Smart planning, smarter execution - how Vidarbha plotted Cheteshwar Pujara's fall

Cheteshwar Pujara walks back Getty Images

A well-laid plan and a bowler who could execute it to precision were the ingredients that gave Vidarbha Cheteshwar Pujara's prized wicket for just 1 in the Ranji Trophy 2018-19 final on Monday.

Pujara had come out with Saurashtra at 79 for 2 in reply to Vidarbha's 312, and the two best opposition bowlers were in operation: Umesh Yadav from the Secretary End, and Aditya Sarwate from the Pavilion End. Sarwate had bowled two spells of two overs each from the other end before changing, and had just dismissed Vishwaraj Jadeja, the batsman playing for the turn to the arm ball and trapped in front.

Pujara had one ball to face in the over, the 26th, which he came forward to, and it rolled off a thick bottom edge. Snell Patel didn't get off strike in Umesh's next over, and when Sarwate came back, a forward short leg was put in place immediately. A slip and silly point, placed smartly parallel to the stumps, were already there, and Vidarbha were telling Pujara that they were attacking both his outside and inside edges.

The silly-point fielder was almost a short gully, waiting to pouch anything that would fly off the outside edge, however softly Pujara might tap it. The close-in cordon showed how well Vidarbha's think tank, led by head coach Chandrakant Pandit, had read the pitch as well as the batsman - the bounce was low, and Pujara plays with soft hands, so the edges were not going to carry straight and high.

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To make the plan work, Sarwate bowled straight lines, and a length the forced the batsman to play him. Pujara had already jumped out of the crease a couple of times to defend, but had spotted the dangers. So he was trying to defend from the crease, but was still tentative. He played out a maiden.

In his next over, Sarwate maintained the same line of attack. The first ball, Pujara prodded towards short leg. The next one, he again lunged forward to defend, but then improvised to tap the ball just short of the close-in fielder on the off side. The slight bounce and turn might have created a sliver of doubt in Pujara's mind as he appeared to be in two minds trying to defend the next delivery. The ball had pitched on a length that drew him forward, but Pujara stopped midway, attempted to play it down, but the bounce meant a thick outside edge off the top of his bat and Wasim Jaffer neatly, and gleefully, accepted the offering.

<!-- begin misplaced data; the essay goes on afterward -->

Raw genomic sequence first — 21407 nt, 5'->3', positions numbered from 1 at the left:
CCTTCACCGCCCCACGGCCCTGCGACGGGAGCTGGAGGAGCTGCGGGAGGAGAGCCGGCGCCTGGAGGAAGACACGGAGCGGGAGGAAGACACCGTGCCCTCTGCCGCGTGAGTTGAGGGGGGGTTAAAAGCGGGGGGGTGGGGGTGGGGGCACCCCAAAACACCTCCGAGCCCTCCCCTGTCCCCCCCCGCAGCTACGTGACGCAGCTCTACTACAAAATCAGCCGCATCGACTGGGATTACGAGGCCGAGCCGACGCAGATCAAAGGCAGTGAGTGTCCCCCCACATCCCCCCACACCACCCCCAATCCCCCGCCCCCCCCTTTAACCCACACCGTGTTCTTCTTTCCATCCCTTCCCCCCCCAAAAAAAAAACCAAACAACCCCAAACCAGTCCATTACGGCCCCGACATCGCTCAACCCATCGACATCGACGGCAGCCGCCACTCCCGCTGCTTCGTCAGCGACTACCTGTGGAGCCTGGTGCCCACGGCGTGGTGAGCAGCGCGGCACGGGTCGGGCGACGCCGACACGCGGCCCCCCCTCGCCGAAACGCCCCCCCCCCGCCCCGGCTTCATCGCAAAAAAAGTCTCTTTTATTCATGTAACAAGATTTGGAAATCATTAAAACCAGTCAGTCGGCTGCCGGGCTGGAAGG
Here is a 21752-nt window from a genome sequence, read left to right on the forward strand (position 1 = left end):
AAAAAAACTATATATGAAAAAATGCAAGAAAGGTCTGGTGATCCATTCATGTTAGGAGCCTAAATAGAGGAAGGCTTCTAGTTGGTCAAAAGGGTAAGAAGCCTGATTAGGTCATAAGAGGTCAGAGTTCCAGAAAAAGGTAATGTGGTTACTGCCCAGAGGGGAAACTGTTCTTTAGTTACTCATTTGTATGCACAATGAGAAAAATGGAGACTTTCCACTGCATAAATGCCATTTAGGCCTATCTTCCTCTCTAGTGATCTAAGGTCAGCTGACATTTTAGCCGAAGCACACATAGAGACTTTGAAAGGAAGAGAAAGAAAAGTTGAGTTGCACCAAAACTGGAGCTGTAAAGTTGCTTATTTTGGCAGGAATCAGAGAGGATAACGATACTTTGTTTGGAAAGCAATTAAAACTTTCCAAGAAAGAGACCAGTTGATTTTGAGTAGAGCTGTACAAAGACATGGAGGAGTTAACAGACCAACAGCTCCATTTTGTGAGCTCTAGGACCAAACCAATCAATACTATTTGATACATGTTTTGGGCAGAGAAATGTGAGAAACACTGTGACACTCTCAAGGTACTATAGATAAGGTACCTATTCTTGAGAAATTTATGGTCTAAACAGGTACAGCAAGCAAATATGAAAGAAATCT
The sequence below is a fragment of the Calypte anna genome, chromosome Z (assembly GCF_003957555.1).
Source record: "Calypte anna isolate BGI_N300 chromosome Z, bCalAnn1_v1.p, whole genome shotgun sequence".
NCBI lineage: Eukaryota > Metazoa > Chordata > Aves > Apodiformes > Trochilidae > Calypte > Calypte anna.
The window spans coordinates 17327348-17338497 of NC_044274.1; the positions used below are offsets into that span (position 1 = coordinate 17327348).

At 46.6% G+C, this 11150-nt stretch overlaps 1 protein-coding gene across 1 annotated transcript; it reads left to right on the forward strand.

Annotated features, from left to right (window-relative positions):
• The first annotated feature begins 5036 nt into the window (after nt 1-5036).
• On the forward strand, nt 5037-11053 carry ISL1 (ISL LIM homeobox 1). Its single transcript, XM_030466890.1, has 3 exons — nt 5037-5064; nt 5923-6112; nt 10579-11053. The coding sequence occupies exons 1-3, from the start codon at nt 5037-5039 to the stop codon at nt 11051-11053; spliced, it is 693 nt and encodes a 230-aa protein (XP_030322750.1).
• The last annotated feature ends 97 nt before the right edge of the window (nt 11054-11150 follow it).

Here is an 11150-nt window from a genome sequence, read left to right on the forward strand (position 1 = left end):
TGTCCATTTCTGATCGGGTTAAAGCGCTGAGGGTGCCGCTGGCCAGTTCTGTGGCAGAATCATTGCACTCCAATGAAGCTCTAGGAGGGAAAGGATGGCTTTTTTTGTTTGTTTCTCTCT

"Pujara is the biggest wicket I've got," Sarwate said after the day's play. "We have watched him a lot, and we saw him on the Australia tour also. We felt that initially, he is a bit tentative, and he jabs at the ball. That is why we kept a short leg. If the odd ball turns, then there is a silly point. Maybe he played half-cocked which is why he got out.

"We plan the field setting after watching him on TV. If you keep fielders in his weak areas at the start, then his shots get curtailed. He had just come to the crease, with tea also not far away. So our plan was to attack. We didn't want to let him step out, which he does a lot. We thought the more we make him play from the crease, the better it will be for us."

Vijay Dahiya, the former India wicketkeeper who was commentating on TV at the time, said the wicket was a tribute to Vidarbha's smart planning. "The field placement according to me is always as per the batsman. Full marks to Vidarbha's management here," Dahiya told ESPNcricinfo. "There had been a partnership going on earlier, and there was not a short-leg fielder then. Pujara coming in, such a big name, and straightaway there was a short leg in. And that silly point fielder was absolutely adjacent there. That's how you take big wickets, with a game plan.

"If you look at this pitch, there is not much bounce, so it's not going to go straight. Even the catch that went to slip, it didn't carry at normal height, it was going down. When you don't have enough bounce, you try and pitch it inside. Full marks to their thinking, especially against someone who has had a fantastic Australia trip, and came from the semi-finals scoring a match-winning 131 not out. Credit goes to the bowler as well in bowling in the right area."

The wicket took Sarwate's season's tally to 47. In Vidarbha's semi-final win against Kerala, which was wrapped up inside two days, Sarwate didn't get to bowl a single ball, with Umesh and his fellow pacers cleaning up the opposition. Back at the VCA Stadium in Nagpur with its spin-friendly pitch, Sarwate may have just bowled the most significant 10 balls of the game.